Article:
THANKS TO EVERYONE FOR ATTENDING & WATCHING MY "COFFEE"
My first "Coffee With the Other Larry" was the first one televised by the City, based on suggestions by Councilor Joe Batte and the good offices of the City Manager, Roger Hernstadt. Many thanks to them! If you couldn't attend and would like to see a re-broadcast, please click on the link below. The City Manager introduces me and welcomes the citizens. MICA provided coffee and doughnuts, and I respond to questions and follow-up from 10 individuals, covering just about every topic of interest on the Island today. The entire video lasts for about 1 hr. 55 mins.
YOU'LL NEED TO ADVANCE THE VIDEO TO THE 2:45 MARK BEFORE IT BEGINS
Let's talk about Marco Island
I ran for City Council, and was elected in November 2012, on a platform of transparency, fiscal conservatism, and responsiveness to all the citizens and constitutencies (homeowners, condo snowbirds, businesses and institutions).
At almost every City Council meeting, I make a presentation or discuss an important situation. The newspapers do not report these events. The meeting minutes provide only cursory summaries. I understand this.
So the purpose of this website is to provide the materials for your review, organized by topic, and to give you my point of view.
Most of the analyses I do, and present to City Council, are based on my detailed examination of comparable cities in Florida. In each case, I explain the comparison. You can decide if they're relevant. I spend an enormous amount of time going through the financial statements and budgets of these comparison cities. Some of my colleagues on City Council complain that "no city is like Marco Island," which of course is true but irrelevant. We can learn from what other cities do. We can learn from the mistakes they make, and try to avoid them. We're in very good shape now. We can lose this within a few years.
This site does not violate Florida's sunshine laws, according the the City Attorney.
Current hot-button topics
- Transparency: City Council rejects it. Nothing to see here, folks. Click here for editorial. We need to examine and discuss the process surrounding the dismissal of an employee. Learning from what happened can help us avoid potential problems in the future. Please make no mistake about it: I am accusing no one of wrongdoing. But the process is flawed.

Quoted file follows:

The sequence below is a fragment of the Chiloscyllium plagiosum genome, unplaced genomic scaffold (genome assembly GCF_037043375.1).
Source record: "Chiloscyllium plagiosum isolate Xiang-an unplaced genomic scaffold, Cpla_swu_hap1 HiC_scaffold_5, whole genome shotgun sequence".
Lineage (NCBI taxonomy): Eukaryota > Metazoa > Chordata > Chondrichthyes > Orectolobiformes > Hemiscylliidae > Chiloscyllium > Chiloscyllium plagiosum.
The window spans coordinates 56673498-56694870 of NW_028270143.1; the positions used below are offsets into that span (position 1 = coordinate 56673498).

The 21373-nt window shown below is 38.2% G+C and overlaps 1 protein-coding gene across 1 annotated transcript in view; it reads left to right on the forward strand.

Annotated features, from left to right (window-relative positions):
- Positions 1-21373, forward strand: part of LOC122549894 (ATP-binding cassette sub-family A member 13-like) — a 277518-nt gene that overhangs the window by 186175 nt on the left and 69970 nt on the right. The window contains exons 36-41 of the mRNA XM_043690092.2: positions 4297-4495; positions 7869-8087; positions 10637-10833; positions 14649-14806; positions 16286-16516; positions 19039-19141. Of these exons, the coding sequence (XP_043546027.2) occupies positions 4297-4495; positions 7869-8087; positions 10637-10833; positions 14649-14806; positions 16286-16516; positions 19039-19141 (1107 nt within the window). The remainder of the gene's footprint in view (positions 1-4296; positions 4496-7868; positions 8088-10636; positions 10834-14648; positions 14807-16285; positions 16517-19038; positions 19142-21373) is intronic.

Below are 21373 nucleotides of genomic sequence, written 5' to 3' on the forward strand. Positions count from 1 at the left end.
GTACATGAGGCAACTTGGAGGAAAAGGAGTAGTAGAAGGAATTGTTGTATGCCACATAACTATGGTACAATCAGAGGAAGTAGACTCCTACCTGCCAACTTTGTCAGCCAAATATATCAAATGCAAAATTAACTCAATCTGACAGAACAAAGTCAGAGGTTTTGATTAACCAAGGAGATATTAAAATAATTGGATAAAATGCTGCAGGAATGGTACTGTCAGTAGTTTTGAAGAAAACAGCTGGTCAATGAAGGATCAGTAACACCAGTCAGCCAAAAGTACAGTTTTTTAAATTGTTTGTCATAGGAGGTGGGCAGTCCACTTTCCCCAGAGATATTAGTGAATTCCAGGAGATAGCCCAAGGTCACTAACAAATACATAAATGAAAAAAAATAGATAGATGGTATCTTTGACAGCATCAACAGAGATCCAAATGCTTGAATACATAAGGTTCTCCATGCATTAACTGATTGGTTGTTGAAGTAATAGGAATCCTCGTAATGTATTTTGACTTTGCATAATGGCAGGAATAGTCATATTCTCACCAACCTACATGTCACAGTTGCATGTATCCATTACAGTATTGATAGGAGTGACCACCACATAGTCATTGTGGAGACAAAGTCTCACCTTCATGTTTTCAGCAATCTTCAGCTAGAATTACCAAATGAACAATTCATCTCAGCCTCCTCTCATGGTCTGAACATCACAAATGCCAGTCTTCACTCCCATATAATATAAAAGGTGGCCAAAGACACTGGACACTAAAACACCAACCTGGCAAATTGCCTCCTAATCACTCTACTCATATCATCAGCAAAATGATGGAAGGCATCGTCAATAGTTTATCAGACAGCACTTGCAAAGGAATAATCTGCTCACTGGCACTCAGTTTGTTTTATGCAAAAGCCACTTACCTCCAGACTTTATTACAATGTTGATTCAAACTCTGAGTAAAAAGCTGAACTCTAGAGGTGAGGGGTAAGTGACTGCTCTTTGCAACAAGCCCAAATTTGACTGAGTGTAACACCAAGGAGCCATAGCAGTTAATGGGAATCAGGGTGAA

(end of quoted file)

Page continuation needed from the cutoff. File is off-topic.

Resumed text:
- Mackle Park Community Center: We need to rebuild it. Click here for my argument. Unfortunately, my colleagues have decided to put it to a referendum, where it will fail. Earlier, grandiose plans, which have since been scaled back, have soured many voters. The Community Center fails routinely in polls and surveys (such as by MICA).
- Unfunded pension liabilities: We're one of the lowest in the state. Click here to see. There's no reason to panic. A healthy discussion would involve deciding the right levels. Many of us would start first by reducing the overall debt, holding unfunded pension liabilities in check until we can discuss a global solution. The Police and Fire Rescue unions will have to be involved at the appropriate time.
- Compensation and benefits: Marco Island's employees are not overpaid. Not the Police. Not Fire Rescue. Not City government. Click here (Pages 8-10) and here (Pages 2-6). Yes, we do have an unusual benefits breakout, under which we give a high percentage (but our pension and health contributions are comparatively lower), in part to make up for lower average salaries and pension contributions. This could be studied.
- Water and sewer rates: Our utility spends more than it has to spend. Marco Island has a state-of-the-art utility that can be maintained using far less capital than Council allows it to spend. Click here for details. We have been caught in a debt spiral: high assets, supported by high debt, requiring high maintenance spending, which unfortunately we augment from City funds from time to time. It doesn't have to be this way. We can reduce debt if we wish to do so. We can reduce water sewer rates if we wish to do so. Or we can do some combination. However, the way we're headed, we're going to increase debt and increase rates.